Never count on an inheritance

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If you’re founding your financial future on the promise of an inheritance, I’d counsel you to consider the following scenarios…

Changing relationships change inheritances.

Births, deaths, kids off to college, marriages, divorces, job loss, medical incapacity, etc.…all lead to significant changes in family relations. If parents disapprove of a romantic interest, spouse or friend of their children, they can change the makeup of an estate plan to reflect their opinions. Don’t dismiss how a strained family relationship can affect who gets what in an estate. Or, flip the situation. A new relationship or friendship in a parent’s life could cause an inheritance shakeup.

There is no such thing as fairness.

Most parents desire to be fair when it comes to inheritances, but financial professionals like myself counsel them to make a wise decision versus a “fair” one. Why are we against fairness? Because fairness doesn’t exist. First, there are practical reasons why dividing an asset such as a vacation home, farm or business into equal portions just isn’t possible. Second, parents need to consider which of their children is prepared to manage an inheritance, usually informed by how well each has handled their own finances. If you are expecting an inheritance based on equal shares, think about the practical issues and the relational ones.

…parents need to consider which of their children is prepared to manage an inheritance, usually informed by how well each has handled their own finances.

Medical expenses are draining inheritances.

It’s a fact: the latter decades of our lives bring about more medical bills. Estates that have taken decades of planning and accumulation could be swallowed up by bills for hospital stays, drugs and long-term care costs. Of the total lifetime expenditures on medical care, the average American spends half of that figure after the age of 65, according to the National Institutes of Health*. In other words, we do about half of all medical spending in our lifetime in the last season of our lives. In probate proceedings, outstanding debts and creditors get paid first. Heirs get what is left over, and probate could make them wait for up to two years. A diminished inheritance due to unanticipated medical debt is a real possibility.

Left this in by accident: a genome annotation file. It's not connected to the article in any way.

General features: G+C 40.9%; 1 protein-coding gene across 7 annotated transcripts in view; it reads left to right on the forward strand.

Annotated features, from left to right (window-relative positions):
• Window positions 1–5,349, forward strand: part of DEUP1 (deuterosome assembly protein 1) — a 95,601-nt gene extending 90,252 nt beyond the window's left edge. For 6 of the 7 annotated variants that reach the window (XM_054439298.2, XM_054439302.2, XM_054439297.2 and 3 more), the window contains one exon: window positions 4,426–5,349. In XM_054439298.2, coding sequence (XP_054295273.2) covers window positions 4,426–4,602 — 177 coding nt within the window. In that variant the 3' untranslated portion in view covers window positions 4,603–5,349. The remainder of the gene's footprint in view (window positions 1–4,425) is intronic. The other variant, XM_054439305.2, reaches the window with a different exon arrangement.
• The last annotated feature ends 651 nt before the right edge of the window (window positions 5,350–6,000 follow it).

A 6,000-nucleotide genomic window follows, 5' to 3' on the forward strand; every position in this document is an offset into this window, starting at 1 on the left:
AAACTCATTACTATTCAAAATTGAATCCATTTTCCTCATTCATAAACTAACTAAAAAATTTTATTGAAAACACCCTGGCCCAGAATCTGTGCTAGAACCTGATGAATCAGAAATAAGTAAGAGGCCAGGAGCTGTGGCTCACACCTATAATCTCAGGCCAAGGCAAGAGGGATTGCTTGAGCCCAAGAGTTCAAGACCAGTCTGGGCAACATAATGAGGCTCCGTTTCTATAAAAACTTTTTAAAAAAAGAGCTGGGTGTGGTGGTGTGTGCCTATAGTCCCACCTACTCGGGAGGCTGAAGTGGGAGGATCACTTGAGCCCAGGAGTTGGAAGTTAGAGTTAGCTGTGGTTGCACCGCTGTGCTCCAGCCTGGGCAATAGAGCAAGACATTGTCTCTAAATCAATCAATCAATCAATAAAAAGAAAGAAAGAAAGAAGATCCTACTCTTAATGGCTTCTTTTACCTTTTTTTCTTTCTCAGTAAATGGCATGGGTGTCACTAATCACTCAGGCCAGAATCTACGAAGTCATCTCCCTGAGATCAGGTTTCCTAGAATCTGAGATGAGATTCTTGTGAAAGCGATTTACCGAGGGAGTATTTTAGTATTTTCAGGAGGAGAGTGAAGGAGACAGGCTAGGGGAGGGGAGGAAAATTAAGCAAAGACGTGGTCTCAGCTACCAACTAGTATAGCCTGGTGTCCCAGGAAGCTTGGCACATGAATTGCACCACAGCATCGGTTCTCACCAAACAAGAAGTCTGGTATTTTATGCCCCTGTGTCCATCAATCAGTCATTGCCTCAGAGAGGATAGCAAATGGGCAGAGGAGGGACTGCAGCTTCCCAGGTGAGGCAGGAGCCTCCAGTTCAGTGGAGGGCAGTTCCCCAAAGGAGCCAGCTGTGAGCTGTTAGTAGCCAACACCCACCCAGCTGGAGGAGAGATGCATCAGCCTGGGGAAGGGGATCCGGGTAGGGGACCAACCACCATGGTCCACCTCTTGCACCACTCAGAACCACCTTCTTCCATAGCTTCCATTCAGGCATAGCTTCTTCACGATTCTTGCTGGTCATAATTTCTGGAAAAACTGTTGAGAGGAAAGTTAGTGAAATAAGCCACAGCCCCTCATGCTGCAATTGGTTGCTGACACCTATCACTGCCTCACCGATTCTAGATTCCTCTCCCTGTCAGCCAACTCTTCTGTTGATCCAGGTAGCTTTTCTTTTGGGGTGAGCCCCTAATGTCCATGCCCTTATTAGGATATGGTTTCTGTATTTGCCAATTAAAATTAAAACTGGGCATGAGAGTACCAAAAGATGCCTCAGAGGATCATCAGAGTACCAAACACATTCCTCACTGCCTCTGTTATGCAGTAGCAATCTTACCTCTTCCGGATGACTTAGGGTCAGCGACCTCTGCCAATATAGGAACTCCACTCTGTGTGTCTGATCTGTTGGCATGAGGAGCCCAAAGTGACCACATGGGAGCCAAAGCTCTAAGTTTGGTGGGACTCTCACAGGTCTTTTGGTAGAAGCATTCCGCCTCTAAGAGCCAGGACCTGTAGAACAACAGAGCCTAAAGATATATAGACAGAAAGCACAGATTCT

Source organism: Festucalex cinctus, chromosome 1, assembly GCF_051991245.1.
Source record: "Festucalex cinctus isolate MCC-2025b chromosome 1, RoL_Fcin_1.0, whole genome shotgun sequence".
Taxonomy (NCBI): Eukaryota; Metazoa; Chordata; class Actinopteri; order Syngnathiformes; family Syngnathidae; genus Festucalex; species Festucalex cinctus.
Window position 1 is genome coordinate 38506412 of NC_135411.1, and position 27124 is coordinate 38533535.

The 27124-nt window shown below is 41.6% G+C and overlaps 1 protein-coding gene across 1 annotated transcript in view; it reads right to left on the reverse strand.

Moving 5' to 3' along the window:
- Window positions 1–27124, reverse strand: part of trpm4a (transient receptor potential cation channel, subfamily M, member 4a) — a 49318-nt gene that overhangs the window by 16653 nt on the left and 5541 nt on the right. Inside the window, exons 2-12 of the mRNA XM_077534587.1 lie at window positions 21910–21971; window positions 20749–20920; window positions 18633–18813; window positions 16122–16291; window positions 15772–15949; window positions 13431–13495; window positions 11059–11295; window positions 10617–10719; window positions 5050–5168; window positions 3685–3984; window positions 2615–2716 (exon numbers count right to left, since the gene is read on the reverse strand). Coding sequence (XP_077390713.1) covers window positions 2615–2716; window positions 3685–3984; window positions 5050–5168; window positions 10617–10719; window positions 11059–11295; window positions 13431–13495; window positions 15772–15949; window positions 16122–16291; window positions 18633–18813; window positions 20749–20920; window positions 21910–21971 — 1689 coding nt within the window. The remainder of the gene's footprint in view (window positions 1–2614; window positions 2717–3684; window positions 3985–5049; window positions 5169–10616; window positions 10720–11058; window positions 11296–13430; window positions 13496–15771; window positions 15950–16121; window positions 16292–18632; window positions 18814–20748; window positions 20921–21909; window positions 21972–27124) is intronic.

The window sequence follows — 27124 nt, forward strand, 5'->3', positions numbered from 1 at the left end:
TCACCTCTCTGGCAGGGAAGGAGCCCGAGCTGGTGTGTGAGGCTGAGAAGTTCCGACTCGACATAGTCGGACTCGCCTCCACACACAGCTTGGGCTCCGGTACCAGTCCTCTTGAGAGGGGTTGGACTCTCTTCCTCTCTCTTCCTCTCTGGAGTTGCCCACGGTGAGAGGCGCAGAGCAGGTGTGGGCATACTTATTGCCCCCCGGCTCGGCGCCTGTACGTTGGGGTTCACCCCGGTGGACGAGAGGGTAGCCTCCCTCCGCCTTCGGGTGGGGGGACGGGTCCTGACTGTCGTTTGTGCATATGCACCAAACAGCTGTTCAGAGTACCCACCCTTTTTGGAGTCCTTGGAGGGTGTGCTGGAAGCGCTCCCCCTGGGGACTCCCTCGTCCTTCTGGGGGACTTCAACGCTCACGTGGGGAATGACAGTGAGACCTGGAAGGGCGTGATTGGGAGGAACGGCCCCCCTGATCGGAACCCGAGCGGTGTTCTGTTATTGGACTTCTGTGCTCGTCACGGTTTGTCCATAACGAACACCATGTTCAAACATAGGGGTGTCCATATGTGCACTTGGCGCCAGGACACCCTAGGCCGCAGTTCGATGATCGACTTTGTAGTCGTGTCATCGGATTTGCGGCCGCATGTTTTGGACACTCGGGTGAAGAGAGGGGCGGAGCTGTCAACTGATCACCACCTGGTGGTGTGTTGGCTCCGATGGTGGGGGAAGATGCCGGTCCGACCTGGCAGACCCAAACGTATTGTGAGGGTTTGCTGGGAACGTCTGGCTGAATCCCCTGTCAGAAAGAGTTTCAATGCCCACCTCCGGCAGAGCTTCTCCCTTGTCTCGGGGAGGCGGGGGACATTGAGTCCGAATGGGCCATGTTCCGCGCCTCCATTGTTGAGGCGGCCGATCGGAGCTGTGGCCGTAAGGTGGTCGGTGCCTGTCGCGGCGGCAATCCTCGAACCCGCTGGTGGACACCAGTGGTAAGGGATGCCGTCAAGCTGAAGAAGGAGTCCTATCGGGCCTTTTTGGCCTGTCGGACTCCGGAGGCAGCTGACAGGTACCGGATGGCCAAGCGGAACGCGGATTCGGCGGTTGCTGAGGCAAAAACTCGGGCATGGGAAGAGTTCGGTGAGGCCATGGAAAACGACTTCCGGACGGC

Most of us haven’t prepared for final expenses.

Most of us have not made a plan for paying our final expenses, such as funeral costs. This means that either an estate or family members will have to pay those bills. With the average cost of a funeral running between $10,000 to $15,000, that’s another bite out of an inheritance. Add that to medical bills, credit card debt, estate taxes and probate costs, and an inheritance can shrink to an unintended and disappointing sum.

Ultimately, the best advice I can give someone is, “Control what is within your ability to control.” Knowing the future is impossible, but most people can exercise positive control over their current finances, health and relationships.

Communication is huge. Don’t be afraid to talk about estate planning and money issues with family members. And don’t forget the importance of life insurance to securing an inheritance and paying for final expenses. Contact your local Catholic United Representative to get a quote on a life insurance policy that fits your situation and budget.

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by John Tetzloff
Advanced Case Specialist

Catholic United Financial and John Tetzloff are not permitted to give tax or legal advice. The information given is based on our understanding and interpretation of laws and regulations currently in effect. You may wish to consult your personal tax or legal advisor with questions about your specific situation. *Source: https://www.ncbi.nlm.nih.gov/pmc/articles/PMC1361028/

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